By Peter J. Smith
WASHINGTON, D.C., March 13, 2007 (LifeSiteNews.com) – A congressional hearing last Thursday raised awareness on the risks to women’s health and fertility by in vitro fertilization (IVF), human cloning, embryonic stem-cell research, where experts testified the techniques and drugs involved posed unacceptable risks to women.
Reps. Cathy McMorris Rodgers (R-Wash.) and Marcy Kaptur (D-Ohio) co-sponsored the congressional briefing “Trading on the Female Body” March 8, International Women’s Day, where health experts, and a mother who lost her daughter from health complications from IVF, testified on the severe dangers to women’s lives posed by fertility and human cloning technologies.
“Current practices follow a historical pattern of exposing women to risks that prove ultimately unacceptable,” said Diane Beeson, PhD., chairwoman of the group “Hands Off Our Ovaries”, at a Capitol Hill press conference.
“The harvesting of multiple eggs often involves the administration of drugs that have not been approved for this purpose,” she continued. “Also these drugs have not been adequately studied for their long-term effects on women despite research providing some evidence of significant harm to women in both the short term and long term.”
A recent study by scientists at the University of Padua found 1 in 10 women undergoing fertility treatment will suffer milder forms of an adverse reaction to the drugs called ovarian hyperstimulation syndrome (OHSS), while 1 percent will be at risk for life-threatening blood disorders. Researchers also analyzed doctors’ reports since the early 1990s and discovered 60 percent of fertility treatment accidents involved blood clots in the head and neck.
The UK Royal College of Obstetricians and Gynaecologists also wrote in their 2006 guidelines on hyperstimulation that noticeable reactions occur in 33% of IVF cycles, with an estimated 3-8% of patients showing moderate to severe reactions. Severe can mean blood clots, renal and liver dysfunction and acute respiratory distress leading to serious morbidity, while two international women – one in Dublin and another in London – are believed to have died from severe OHSS.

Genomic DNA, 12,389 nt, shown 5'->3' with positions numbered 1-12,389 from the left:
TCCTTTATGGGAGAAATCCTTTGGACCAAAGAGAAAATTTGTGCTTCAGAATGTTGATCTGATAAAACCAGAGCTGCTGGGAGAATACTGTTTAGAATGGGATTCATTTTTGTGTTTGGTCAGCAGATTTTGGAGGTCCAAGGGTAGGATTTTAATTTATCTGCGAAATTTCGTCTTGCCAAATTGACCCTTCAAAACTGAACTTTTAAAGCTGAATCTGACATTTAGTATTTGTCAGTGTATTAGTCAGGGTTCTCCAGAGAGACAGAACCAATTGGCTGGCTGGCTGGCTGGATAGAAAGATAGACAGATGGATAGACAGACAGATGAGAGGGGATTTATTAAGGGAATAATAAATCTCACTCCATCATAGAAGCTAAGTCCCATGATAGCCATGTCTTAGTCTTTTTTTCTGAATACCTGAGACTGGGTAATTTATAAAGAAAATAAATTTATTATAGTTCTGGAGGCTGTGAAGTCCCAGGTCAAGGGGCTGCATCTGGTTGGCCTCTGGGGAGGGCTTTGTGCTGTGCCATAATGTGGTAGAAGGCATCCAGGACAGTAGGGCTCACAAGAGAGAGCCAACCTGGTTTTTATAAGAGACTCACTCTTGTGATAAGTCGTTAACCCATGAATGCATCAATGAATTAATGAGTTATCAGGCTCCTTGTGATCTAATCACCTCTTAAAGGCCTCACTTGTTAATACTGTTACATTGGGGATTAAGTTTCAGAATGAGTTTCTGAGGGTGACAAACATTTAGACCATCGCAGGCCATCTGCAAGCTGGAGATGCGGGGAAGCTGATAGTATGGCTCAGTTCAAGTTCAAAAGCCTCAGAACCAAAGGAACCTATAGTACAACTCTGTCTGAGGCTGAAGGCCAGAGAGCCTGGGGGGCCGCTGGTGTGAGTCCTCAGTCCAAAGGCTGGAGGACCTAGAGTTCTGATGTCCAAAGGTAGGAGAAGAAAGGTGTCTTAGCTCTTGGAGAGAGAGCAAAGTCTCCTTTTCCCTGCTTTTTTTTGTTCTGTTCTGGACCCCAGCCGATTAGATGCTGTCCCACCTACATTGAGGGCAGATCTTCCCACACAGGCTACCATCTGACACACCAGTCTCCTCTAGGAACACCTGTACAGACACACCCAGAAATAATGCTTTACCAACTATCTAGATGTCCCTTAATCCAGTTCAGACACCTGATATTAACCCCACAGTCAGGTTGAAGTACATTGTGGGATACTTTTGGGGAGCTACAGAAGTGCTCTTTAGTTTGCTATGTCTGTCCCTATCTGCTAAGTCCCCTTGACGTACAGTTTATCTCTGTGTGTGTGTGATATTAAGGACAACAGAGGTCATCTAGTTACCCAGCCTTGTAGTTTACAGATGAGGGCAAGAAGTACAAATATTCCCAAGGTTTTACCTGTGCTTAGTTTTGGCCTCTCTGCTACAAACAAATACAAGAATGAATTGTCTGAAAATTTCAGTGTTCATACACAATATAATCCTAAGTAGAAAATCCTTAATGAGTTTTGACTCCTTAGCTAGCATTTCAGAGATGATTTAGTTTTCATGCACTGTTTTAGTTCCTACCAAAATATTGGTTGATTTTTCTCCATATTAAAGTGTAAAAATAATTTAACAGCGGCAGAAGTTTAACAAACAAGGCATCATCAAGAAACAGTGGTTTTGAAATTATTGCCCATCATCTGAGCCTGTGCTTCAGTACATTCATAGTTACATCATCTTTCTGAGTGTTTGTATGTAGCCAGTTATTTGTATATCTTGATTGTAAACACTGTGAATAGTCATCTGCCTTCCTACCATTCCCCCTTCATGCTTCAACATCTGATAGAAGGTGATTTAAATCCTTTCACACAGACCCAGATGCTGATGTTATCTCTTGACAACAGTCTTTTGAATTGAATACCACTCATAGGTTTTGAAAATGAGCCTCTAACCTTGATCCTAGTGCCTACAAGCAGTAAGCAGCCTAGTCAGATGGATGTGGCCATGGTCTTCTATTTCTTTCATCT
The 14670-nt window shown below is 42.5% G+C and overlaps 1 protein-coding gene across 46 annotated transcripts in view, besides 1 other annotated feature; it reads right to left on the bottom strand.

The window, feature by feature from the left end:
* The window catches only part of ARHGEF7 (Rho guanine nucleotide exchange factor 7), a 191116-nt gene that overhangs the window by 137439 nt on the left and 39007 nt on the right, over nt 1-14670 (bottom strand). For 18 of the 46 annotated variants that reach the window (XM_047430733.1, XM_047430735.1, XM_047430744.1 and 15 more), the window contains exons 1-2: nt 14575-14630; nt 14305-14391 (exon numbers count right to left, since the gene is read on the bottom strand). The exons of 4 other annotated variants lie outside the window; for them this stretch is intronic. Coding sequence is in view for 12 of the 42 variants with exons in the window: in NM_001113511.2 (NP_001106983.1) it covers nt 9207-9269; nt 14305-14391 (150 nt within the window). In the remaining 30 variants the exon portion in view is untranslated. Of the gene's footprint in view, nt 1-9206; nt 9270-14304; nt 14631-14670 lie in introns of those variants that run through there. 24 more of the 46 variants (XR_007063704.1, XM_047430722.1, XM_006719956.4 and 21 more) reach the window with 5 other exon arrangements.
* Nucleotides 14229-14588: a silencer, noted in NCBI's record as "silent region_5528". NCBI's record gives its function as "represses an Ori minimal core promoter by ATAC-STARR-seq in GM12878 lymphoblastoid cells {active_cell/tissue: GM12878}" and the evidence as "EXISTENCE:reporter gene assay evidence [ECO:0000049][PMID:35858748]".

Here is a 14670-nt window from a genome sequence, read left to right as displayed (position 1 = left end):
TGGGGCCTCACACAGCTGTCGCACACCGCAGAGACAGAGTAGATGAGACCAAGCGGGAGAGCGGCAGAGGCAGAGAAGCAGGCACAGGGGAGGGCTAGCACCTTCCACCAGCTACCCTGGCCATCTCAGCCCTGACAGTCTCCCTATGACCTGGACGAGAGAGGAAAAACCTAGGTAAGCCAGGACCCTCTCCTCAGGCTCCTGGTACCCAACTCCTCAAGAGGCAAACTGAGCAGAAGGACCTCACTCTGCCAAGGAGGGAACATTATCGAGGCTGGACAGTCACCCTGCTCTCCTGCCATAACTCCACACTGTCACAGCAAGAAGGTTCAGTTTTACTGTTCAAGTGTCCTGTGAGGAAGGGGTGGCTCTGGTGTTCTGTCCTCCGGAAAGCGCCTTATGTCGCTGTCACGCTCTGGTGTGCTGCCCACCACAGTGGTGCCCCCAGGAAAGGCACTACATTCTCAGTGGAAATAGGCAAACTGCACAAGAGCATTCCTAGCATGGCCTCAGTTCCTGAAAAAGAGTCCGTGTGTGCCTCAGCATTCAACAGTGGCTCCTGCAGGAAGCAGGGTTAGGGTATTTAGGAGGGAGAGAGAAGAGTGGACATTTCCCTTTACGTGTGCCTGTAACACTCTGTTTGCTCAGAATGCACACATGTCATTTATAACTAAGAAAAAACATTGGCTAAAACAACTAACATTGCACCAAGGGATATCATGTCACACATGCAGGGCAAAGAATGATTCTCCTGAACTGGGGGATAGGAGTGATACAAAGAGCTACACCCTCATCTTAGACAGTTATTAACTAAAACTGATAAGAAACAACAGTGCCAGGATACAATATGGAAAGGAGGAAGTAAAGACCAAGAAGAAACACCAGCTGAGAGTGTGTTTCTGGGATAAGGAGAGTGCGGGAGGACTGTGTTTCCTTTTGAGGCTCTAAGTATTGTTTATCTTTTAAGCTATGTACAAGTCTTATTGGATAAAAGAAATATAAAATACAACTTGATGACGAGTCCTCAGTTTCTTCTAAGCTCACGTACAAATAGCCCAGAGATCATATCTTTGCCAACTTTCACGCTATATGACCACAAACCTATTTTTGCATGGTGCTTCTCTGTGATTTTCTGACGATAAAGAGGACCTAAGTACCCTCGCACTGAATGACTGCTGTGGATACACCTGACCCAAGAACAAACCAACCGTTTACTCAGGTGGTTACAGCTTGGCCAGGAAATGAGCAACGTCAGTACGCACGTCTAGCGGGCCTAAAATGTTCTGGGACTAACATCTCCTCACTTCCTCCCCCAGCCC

Angela Hickey told the hearing that she lost her daughter Jac¬queline Rushton, 32, who underwent the IVF treatment and experienced severe OHSS, which put her body into Adult Respiratory Distress, causing her death.
Dr. Beeson noted that currently no registries exist to track the health of women who undergo IVF treatment, despite the real possibility of long term risks of ovarian, uterine, vaginal and breast cancer associated with the drugs used to boost egg production.
“Egg harvesting is taking place in a research climate marked by conflicts of interest, the misleading use of language to describe research goals, and a commercial push that may lead to the exploitation of young women,” she argued.
The Arizona Republic reports that fertility clinics or egg collection businesses may offer anywhere from $5, 000 to $50,000 dollars for women to donate their eggs, and often solicit coeds for the procedure, who are often in debt and unaware of the risks to their fertility.
Josephine Quintavalle – founder Comment on Reproductive Ethics (CORE), pointed out that many of these women may believe the myth that they have “millions of eggs to spare.” However, only an estimated 500 oocytes of the 14 million formed in utero are available at the beginning of a woman’s menstrual life.
“This concern is timely in light of renewed efforts in Congress to fund destructive embryonic stem cell research in the name of pursuing cures,” said Deirdre McQuade, the pro-life spokeswoman for the US Bishops, who explained that damage caused by embryonic stem-cell research goes far beyond the embryos destroyed by “a great many women as egg factories, at great risk to their health and safety.”
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